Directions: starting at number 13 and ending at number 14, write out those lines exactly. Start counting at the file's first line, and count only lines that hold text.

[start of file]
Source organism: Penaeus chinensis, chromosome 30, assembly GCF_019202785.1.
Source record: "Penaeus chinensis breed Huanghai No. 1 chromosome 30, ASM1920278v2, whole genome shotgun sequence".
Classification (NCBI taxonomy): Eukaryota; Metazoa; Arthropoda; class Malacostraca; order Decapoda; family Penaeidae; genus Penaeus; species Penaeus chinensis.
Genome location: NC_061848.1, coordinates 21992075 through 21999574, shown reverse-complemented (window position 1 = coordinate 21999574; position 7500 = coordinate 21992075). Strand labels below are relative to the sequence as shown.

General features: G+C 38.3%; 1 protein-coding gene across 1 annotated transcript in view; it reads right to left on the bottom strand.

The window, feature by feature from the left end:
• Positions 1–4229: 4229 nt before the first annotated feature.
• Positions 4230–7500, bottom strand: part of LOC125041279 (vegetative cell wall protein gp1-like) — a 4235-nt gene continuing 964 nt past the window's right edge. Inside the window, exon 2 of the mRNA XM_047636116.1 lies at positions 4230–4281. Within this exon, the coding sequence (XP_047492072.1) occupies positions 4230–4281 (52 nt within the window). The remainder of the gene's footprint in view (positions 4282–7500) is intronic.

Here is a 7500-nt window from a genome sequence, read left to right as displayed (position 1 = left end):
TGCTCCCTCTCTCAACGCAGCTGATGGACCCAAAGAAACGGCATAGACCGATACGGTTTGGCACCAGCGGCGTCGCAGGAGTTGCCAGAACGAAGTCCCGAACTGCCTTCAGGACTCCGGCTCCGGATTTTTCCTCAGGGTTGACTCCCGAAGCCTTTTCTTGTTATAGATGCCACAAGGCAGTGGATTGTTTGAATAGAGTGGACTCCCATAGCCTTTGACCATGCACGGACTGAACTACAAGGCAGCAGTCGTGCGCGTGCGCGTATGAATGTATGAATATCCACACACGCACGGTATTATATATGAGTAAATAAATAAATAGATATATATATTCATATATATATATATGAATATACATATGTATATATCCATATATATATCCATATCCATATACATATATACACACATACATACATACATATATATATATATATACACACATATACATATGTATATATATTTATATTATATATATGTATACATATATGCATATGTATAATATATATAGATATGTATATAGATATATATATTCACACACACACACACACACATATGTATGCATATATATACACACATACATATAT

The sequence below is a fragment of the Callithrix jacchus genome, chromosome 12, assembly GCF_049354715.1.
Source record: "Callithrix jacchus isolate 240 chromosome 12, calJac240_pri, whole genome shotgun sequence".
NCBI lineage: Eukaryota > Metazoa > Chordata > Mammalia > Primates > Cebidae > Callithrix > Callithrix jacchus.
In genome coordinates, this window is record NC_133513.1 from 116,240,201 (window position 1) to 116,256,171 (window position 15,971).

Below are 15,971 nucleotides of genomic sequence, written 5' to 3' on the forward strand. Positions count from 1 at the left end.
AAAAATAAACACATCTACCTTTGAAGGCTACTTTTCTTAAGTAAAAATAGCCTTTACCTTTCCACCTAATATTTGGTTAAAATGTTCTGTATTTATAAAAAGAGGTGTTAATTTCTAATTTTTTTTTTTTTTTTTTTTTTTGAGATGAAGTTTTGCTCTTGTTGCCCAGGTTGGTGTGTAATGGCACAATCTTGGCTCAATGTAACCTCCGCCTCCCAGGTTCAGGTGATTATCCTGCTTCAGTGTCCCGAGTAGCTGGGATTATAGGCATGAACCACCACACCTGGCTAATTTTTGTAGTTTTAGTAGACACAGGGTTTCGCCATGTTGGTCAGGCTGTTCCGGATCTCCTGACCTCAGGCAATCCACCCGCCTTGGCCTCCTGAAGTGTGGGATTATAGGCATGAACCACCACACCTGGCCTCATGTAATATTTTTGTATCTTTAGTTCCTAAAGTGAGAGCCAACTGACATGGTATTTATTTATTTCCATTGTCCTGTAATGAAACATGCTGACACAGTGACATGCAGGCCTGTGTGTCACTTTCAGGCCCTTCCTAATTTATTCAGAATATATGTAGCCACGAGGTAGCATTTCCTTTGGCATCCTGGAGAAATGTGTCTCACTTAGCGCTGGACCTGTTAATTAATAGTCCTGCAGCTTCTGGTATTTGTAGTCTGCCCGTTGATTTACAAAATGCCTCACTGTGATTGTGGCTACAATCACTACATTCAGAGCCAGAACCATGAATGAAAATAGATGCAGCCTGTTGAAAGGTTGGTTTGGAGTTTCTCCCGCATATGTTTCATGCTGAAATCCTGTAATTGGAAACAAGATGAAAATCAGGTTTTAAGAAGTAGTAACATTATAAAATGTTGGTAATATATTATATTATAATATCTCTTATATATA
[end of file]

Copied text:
NCBI lineage: Eukaryota > Metazoa > Chordata > Mammalia > Primates > Cebidae > Callithrix > Callithrix jacchus.
In genome coordinates, this window is record NC_133513.1 from 116,240,201 (window position 1) to 116,256,171 (window position 15,971).